Authors: Elsa Arocho-Quinones, MD; Elsa Arocho-Quinones, MD; Sean Lew, MD; Pediatric Stereotactic Laser Ablation Workgroup (Milwaukee, WI)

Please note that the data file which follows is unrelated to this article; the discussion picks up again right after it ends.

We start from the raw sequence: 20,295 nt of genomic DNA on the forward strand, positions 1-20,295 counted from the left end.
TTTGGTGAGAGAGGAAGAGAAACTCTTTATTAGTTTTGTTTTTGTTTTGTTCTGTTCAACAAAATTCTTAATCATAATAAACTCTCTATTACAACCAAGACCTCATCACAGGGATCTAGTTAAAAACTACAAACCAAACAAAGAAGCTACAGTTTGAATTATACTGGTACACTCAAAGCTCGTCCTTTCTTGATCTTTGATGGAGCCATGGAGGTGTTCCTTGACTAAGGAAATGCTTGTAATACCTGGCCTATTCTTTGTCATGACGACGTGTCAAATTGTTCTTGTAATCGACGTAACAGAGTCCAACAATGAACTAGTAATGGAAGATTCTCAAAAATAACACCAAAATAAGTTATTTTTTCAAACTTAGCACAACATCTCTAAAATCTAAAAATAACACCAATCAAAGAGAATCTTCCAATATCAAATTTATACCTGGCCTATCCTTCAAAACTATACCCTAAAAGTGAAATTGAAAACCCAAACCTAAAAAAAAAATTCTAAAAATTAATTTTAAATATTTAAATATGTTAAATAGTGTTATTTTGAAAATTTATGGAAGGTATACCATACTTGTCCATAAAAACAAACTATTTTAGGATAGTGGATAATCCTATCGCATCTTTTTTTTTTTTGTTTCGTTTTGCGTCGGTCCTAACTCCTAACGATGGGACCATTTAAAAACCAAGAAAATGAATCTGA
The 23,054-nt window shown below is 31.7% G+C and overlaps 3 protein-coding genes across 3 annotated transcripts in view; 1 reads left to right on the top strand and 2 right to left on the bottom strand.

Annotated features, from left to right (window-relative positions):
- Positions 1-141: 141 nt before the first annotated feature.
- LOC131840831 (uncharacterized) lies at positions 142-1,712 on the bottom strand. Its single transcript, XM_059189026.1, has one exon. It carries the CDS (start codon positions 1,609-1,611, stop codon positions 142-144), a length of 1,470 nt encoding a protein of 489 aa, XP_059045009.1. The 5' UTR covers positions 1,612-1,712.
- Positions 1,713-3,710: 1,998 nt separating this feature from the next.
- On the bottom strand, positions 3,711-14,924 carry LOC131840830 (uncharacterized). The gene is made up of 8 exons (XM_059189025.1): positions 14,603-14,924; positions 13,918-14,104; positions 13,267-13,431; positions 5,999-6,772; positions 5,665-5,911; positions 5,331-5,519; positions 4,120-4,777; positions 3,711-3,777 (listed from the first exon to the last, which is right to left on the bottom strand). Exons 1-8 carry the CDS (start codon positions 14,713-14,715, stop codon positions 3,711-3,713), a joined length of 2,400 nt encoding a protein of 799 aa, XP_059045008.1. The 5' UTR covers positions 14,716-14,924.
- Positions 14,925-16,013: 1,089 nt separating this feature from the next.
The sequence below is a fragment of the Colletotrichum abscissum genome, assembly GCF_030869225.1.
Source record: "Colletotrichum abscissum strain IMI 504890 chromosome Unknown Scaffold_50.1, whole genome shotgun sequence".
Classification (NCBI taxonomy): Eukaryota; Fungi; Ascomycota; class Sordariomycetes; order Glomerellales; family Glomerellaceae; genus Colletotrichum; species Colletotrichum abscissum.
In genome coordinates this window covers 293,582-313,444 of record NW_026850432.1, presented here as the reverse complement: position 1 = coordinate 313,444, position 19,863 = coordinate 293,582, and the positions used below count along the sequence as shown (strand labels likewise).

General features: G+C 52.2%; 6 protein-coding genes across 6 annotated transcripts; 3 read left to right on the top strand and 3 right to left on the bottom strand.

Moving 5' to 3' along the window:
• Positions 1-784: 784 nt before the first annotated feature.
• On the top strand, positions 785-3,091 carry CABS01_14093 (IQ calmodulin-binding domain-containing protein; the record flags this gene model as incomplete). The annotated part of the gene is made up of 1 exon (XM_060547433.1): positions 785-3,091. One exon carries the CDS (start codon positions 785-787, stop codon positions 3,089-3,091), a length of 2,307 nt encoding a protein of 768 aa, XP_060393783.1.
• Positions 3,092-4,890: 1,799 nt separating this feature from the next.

Introduction: This study aims to assess the safety and efficacy of magnetic resonance-guided stereotactic laser ablation (SLA) therapy in the treatment of refractory epilepsy in pediatric patients. Methods: Data from 17 North American centers was retrospectively reviewed. Clinical, technical, and radiographic data for pediatric patients treated with SLA for a diagnosis of refractory epilepsy from 2008 to present was collected and analyzed. Results: A total of 195 patients (ages 12.8yr ± 5.9yr) were included. Treatment locations included cortical (51%), subcortical (11%), mesiotemporal (25%), and hypothalamic (13%). The MRI-guided SLA systems utilized were Visualase in 171 cases and Neuroblate in 24 cases. The goals of the procedures were ablation (134), disconnection (48), or both (13). Median follow-up time was 23.7months (range 3-71months). Engel classification was reported for 71.3% patients. Of these patients, 91 (65.5%) had Engel Class I or II, and 48 (34.5%) had Engel Class III or IV at latest follow up. Improvement in targeted seizure type was reported for 82% patients. Subsequent surgery after SLA treatment was not required in 81.5% patients. None of the patients with epilepsy secondary to brain tumors required subsequent surgery after SLA therapy. Complications included: malpositioned catheters (3), intracranial hemorrhage (1), transient neurological deficits (16), permanent neurological deficits (3), worsened neuropsychological testing (1), symptomatic perilesional edema (4), and hydrocephalus (1). Neither the number of laser trajectories or number of lesions created resulted in a significantly increased risk of complications, however, there was an association between higher volumes of the lesion created and the incidence of complications. Conclusion: SLA is an effective minimally invasive treatment option for pediatric patients with refractory epilepsy and brain tumors although not without risks. A larger volume of data will help define the indications and demonstrate the long-term efficacy and safety profile of this technology in the pediatric population.